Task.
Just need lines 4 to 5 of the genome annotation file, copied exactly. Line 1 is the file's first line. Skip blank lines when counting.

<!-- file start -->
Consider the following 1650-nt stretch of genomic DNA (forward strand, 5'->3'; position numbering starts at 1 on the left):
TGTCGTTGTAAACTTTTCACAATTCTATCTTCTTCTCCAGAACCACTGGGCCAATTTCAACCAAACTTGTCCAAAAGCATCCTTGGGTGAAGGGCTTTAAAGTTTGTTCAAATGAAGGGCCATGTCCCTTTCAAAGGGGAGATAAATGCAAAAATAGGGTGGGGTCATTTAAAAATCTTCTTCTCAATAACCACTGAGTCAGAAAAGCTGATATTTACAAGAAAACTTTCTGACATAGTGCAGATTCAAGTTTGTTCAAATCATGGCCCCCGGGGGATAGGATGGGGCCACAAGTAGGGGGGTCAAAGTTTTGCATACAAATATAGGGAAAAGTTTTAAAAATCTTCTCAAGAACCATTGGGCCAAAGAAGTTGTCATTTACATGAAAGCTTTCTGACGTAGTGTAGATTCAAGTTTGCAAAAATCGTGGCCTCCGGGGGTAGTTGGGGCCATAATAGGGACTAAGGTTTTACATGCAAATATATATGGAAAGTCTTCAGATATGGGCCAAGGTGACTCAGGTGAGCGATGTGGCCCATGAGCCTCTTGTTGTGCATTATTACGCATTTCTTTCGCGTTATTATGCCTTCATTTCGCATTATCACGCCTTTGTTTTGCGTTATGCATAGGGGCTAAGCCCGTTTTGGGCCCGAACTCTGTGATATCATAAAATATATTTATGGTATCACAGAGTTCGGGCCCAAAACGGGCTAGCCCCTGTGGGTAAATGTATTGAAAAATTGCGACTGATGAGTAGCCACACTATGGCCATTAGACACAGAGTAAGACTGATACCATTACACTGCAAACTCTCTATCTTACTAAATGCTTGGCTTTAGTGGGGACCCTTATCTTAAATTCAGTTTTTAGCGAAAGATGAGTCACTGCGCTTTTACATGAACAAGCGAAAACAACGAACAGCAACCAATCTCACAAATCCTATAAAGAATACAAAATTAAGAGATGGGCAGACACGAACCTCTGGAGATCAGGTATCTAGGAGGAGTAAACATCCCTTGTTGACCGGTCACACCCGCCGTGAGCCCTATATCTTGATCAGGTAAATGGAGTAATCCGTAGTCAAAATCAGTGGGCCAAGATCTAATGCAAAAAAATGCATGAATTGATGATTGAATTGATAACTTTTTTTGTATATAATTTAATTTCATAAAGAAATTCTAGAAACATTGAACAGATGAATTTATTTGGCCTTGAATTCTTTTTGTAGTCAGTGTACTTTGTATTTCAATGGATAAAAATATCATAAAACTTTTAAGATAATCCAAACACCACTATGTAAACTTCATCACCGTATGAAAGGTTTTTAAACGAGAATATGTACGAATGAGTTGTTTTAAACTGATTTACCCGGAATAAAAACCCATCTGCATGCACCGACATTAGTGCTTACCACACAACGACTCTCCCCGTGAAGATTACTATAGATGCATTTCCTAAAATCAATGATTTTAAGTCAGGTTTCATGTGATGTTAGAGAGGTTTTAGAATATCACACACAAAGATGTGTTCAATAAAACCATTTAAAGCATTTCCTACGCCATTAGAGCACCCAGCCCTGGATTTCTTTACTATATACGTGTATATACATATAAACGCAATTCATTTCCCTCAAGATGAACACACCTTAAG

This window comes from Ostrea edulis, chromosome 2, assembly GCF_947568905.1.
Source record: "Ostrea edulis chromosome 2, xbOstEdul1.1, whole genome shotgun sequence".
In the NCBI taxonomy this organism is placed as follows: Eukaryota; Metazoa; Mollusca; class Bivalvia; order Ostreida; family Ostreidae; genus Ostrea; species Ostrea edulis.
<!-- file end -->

Source record: "Ostrea edulis chromosome 2, xbOstEdul1.1, whole genome shotgun sequence".
In the NCBI taxonomy this organism is placed as follows: Eukaryota; Metazoa; Mollusca; class Bivalvia; order Ostreida; family Ostreidae; genus Ostrea; species Ostrea edulis.